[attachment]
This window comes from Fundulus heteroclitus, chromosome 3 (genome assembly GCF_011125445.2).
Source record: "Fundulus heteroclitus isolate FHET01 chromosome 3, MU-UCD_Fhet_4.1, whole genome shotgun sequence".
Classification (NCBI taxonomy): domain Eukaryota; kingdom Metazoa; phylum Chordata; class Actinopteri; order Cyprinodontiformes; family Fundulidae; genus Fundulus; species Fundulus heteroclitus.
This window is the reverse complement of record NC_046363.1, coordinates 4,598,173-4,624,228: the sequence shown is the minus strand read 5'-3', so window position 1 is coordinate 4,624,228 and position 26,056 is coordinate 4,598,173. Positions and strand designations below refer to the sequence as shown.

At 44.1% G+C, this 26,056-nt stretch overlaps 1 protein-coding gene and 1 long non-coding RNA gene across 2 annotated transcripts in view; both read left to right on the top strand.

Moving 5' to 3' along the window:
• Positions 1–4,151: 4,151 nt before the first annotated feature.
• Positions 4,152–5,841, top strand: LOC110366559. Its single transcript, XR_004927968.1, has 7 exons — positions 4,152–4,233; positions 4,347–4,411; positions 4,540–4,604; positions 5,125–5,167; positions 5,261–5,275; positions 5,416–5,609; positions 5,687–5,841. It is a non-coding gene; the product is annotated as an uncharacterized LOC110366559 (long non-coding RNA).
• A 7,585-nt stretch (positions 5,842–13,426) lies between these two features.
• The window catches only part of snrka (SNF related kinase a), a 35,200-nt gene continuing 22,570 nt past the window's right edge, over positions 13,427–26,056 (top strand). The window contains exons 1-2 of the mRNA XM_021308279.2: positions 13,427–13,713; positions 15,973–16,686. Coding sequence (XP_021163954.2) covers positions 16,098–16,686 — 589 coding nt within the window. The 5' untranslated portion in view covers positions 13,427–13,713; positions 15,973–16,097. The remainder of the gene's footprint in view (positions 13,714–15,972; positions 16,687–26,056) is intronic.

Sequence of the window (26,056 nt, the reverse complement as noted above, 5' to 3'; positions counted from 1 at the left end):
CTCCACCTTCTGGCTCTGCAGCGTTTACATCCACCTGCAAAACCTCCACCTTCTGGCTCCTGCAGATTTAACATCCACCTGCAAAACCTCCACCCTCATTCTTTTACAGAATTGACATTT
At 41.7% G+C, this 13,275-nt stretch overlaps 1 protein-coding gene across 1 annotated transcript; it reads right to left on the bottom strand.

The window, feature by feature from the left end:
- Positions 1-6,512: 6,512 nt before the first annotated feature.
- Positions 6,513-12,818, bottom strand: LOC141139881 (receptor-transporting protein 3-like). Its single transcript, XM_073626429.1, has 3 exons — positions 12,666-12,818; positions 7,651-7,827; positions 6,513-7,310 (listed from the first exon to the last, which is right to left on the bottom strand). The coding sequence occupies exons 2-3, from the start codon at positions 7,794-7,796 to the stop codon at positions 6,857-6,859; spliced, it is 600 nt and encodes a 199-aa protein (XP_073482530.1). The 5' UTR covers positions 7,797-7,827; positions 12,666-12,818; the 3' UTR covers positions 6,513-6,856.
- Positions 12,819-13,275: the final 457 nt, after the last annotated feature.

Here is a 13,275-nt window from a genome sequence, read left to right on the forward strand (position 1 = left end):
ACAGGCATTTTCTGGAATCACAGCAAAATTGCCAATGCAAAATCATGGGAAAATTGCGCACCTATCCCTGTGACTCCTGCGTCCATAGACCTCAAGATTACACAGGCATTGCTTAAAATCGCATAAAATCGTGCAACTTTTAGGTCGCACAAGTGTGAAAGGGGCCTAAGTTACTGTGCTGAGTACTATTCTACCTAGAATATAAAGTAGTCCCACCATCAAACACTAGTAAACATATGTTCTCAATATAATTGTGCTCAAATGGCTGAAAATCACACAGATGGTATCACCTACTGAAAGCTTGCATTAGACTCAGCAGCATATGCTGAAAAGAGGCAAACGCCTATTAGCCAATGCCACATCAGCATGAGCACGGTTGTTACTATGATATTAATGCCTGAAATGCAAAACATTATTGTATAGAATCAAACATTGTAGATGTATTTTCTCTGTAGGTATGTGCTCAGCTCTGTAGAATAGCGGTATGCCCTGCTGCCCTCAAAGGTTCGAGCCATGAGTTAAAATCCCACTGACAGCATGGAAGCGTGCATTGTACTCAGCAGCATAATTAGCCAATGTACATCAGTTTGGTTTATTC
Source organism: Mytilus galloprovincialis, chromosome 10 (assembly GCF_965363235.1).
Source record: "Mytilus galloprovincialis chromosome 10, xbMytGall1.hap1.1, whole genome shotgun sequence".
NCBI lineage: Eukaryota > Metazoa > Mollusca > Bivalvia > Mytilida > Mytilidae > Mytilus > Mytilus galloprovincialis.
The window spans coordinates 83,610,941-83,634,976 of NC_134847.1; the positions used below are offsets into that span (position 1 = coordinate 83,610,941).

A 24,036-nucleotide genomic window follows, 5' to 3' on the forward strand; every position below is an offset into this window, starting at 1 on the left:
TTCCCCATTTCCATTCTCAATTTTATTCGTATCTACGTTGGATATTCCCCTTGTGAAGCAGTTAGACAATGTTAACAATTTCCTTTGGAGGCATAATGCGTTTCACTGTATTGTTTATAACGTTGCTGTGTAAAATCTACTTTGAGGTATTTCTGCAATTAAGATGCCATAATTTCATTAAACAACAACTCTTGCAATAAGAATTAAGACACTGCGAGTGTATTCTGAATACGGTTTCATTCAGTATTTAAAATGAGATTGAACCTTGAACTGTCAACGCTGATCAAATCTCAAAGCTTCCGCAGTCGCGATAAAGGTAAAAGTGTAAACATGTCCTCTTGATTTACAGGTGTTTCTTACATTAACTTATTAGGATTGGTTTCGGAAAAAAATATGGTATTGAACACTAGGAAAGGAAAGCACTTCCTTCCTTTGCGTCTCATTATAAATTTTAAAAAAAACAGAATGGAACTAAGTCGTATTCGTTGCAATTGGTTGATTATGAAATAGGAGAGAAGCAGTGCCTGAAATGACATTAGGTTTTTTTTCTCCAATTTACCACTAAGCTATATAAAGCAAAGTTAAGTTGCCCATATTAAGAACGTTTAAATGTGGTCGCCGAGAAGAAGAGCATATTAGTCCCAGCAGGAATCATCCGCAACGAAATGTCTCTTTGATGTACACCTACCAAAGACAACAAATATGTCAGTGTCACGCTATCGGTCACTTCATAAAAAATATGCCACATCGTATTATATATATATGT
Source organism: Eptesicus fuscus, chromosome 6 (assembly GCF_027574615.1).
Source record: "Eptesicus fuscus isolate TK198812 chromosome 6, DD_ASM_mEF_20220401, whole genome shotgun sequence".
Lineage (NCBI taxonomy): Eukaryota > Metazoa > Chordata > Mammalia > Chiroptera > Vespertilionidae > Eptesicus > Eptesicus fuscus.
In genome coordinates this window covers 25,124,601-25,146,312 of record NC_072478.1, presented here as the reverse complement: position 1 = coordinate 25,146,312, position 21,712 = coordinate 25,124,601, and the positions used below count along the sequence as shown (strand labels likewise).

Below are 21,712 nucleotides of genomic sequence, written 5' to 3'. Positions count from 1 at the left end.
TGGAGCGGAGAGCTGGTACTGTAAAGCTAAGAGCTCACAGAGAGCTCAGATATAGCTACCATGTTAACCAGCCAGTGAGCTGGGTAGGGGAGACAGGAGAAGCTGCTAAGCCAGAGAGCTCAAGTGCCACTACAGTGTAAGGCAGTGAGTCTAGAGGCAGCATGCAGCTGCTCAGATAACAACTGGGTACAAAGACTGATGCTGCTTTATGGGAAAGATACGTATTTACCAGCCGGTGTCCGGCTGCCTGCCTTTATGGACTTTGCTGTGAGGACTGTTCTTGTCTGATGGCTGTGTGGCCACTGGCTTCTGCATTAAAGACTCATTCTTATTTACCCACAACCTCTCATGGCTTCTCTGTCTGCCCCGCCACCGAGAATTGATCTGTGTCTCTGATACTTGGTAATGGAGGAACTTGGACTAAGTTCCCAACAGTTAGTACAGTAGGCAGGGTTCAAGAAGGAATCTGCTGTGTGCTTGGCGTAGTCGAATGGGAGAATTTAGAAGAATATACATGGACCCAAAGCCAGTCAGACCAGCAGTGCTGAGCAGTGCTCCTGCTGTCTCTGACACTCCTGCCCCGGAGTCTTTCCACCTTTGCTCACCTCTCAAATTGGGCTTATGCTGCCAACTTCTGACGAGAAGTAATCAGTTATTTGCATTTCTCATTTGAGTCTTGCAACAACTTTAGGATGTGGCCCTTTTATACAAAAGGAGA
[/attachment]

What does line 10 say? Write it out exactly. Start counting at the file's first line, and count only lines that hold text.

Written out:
• The window catches only part of snrka (SNF related kinase a), a 35,200-nt gene continuing 22,570 nt past the window's right edge, over positions 13,427–26,056 (top strand). The window contains exons 1-2 of the mRNA XM_021308279.2: positions 13,427–13,713; positions 15,973–16,686. Coding sequence (XP_021163954.2) covers positions 16,098–16,686 — 589 coding nt within the window. The 5' untranslated portion in view covers positions 13,427–13,713; positions 15,973–16,097. The remainder of the gene's footprint in view (positions 13,714–15,972; positions 16,687–26,056) is intronic.